Household goods costs are rising and food isn’t getting cheaper. That’s the outlook in American homes this year.
Amid a tight budget and high prices, what steps can you take to ensure you and your family eat healthy, great-tasting food?
Planning is the name of the game, Spectrum Health registered dietitian Kristi Veltkamp said.
“Lack of planning is the biggest deal-breaker,” Veltkamp said.
Does your daily routine involve the question, “What’s for dinner?” Do you rummage through the refrigerator or pantry at the last minute, hoping to whip up something suitable for dinner?
It may be time to sit down and think carefully about how you’re spending your food money. It can help you avoid the desperate, late-evening runs to fast-food restaurants or pizza parlors—or pricey restaurants—and it’ll keep your wallet and your waistline in top shape.
Veltkamp’s 5 tips to keep your food budget under control:
1. Plan your meals
This is the No. 1 solution to save money. Planning your meals ahead of time allows you to build according to your budget. It sets you up for success each week, Veltkamp said.
It’s not just about dinner, either. “You can pack your lunch so you don’t have to go out at work,” Veltkamp said. “And you can plan to use the leftovers.”
You should also aim for more vegetarian meals—they’re cheaper and healthier. “Meat tends to be the most expensive item,” Veltkamp said.
With a creative mind, you can find new and innovative ways to use items such as beans and rice, which are cheaper and preserve longer, she said. Tacos made from rotisserie chicken and all the fixings, for example, make for a quick, cheap and easy meal.
2. Get Crocking
If you plan your meals ahead at the start of each week, the Crock-Pot can prove to be a lifesaver not only in money but in time, too.
“When you’re doing the cooking yourself, you’ll save more money,” Veltkamp said.
The tacit message here: Stay away from restaurants as much as possible—they eat up your budget. (They also increase your salt intake.)
Generally, Crock-Pot meals can be healthy. “It depends on what you’re putting into it,” Veltkamp said. Canned goods are OK, but you should rinse them first to cut down on the sodium.
“One of the ways it saves on money is when you use more ingredients that haven’t been prepared—raw products like rice, potatoes, beans or even frozen veggies,” Veltkamp said.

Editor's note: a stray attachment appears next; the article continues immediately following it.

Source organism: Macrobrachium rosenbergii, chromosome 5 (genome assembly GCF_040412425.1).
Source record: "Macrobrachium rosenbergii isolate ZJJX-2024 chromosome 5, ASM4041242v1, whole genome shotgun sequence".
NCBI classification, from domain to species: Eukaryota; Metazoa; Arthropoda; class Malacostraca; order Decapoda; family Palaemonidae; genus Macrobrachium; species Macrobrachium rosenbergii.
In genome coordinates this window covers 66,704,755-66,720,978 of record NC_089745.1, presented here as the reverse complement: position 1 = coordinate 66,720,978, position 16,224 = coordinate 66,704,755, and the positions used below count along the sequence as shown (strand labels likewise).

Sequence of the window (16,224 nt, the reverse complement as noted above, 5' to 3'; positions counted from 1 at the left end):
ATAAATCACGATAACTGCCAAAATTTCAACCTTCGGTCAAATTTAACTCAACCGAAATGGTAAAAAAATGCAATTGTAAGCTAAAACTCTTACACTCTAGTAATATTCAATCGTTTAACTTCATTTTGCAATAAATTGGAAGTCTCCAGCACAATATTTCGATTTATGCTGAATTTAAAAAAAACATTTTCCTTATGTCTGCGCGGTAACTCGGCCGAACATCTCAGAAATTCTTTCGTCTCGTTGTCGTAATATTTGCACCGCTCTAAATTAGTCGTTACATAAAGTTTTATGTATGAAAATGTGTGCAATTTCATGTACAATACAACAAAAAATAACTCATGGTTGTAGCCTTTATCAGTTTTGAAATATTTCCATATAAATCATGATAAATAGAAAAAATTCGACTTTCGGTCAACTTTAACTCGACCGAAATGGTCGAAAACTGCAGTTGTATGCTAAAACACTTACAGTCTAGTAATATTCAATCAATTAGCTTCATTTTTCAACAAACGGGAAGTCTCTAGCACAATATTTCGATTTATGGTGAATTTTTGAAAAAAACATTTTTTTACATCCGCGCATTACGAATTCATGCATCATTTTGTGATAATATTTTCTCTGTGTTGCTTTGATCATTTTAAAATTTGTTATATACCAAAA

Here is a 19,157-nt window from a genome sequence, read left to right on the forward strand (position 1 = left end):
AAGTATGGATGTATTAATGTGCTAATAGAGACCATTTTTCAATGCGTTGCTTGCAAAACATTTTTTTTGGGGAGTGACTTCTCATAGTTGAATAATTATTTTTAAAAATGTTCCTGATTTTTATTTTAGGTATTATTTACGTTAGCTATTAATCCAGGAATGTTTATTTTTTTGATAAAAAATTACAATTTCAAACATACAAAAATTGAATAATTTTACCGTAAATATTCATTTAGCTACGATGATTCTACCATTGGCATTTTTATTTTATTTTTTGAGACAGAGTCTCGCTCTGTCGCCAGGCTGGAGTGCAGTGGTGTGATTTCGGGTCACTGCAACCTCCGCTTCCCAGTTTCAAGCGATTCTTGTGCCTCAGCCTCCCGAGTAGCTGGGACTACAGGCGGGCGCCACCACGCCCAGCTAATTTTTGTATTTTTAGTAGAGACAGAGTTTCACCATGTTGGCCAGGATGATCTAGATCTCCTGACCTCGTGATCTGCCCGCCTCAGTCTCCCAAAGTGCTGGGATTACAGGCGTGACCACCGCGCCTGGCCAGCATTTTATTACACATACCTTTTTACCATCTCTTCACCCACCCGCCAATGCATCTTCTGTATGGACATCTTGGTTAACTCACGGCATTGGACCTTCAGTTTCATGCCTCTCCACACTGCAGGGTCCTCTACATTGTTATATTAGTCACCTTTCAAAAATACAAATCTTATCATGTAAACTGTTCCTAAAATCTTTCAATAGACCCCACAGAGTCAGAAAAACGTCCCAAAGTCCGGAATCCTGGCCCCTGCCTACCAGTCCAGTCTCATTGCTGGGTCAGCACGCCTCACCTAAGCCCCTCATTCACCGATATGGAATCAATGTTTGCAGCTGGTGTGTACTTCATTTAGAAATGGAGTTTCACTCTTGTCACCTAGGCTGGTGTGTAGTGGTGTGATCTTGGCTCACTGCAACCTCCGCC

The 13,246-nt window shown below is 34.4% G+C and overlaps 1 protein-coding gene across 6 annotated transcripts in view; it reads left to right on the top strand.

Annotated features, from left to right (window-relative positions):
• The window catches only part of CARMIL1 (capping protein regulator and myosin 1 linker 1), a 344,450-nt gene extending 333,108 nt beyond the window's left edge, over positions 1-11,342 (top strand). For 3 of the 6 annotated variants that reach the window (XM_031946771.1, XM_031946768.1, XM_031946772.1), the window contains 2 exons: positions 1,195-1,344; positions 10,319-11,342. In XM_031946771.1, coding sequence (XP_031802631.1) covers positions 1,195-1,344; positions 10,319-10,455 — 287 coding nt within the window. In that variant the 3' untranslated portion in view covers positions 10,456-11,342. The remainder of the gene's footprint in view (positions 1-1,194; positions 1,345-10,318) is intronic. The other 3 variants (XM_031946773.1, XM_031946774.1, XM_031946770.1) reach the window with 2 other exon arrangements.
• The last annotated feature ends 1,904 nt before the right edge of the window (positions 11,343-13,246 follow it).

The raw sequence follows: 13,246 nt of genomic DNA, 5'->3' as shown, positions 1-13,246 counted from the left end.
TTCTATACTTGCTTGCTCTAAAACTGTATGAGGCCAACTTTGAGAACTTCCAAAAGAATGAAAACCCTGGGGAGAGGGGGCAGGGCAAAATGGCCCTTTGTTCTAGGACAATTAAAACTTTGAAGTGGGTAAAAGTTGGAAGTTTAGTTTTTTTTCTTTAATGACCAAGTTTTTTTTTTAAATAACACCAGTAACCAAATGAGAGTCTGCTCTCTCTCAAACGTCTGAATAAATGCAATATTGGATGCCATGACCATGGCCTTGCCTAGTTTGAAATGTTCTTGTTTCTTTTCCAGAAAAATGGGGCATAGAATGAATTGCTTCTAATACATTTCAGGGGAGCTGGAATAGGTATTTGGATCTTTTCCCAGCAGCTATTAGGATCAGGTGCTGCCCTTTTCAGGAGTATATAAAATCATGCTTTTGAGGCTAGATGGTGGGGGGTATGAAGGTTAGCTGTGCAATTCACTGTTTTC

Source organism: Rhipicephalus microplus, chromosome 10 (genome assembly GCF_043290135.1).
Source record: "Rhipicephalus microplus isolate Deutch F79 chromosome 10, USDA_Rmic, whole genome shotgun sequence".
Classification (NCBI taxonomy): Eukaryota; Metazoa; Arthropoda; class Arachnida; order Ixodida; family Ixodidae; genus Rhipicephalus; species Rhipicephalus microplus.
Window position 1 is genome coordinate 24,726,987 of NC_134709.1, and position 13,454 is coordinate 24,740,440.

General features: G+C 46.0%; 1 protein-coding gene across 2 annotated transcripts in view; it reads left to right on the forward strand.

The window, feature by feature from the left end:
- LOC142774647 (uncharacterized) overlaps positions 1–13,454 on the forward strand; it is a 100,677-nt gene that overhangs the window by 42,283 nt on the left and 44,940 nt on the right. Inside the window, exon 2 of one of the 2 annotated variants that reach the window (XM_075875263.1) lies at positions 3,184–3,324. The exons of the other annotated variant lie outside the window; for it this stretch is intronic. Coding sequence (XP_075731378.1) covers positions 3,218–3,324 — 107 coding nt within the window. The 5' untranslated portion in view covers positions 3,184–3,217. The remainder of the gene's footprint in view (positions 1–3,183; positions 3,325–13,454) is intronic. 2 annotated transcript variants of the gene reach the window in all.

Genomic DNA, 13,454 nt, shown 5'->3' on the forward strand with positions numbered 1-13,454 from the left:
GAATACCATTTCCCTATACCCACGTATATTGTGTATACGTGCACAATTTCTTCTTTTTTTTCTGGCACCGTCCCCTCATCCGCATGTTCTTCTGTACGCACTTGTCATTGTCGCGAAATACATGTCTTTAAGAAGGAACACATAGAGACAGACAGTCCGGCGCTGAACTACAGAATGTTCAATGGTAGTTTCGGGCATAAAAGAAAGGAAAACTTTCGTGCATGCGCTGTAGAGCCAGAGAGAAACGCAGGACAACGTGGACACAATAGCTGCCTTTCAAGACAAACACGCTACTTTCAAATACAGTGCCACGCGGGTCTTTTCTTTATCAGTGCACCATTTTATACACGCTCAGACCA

3. Buy in season
Items that are local, fresh and in season should be on your list each week.
“They’re higher in nutrients and they haven’t been delivered across the globe,” Veltkamp said. “And if you buy a lot at once, they’re cheap. You can can them or freeze them and save them for later.”
This includes berries, greens, tomatoes and much more. Veltkamp said some people will toss their herbs in water and freeze them into cubes, then throw them into soups once they’re needed.
One tip: Buy in-season items fresh, then buy them mostly canned or frozen when they’re out of season. Some fresh produce can get pricey when it’s out of season.
4. Buy in bulk
Bulk food stores are sometimes hard to come by without a membership—Costco, Sams Club and the like.
But if you can manage to pick up some essential items in bulk, you can truly save a bundle.
What should you buy in bulk? “Things that aren’t going to spoil fast,” Veltkamp said. “Nuts, grains, rice, beans, flour—non-perishable items.”
5. Shun the junk
This is a big one. Junk foods may sometimes appear like the cheap way to go, but in the long run you’re only setting yourself up for trouble.
Junk foods—processed foods, sugary foods—offer empty calories that only leave you craving more.
“Your body doesn’t need the empty calories,” Veltkamp said. “If you eat healthy, you crave less.”
Healthy foods are simply more filling.
Think about it: A bag of chips is a few bucks, but there are many people who can sit down and make that bag disappear in one evening. A bag of apples may cost slightly more.
“But who sits down and eats a bag of apples?” Veltkamp said. One or two apples will satisfy hunger cravings and also deliver much-needed nutrition.
“Healthier foods tend to fill you up more and make you more satisfied,” Veltkamp said. “You don’t have the cravings you get with those processed foods.”
Bottom line: You’re eating less food and getting more nutrition.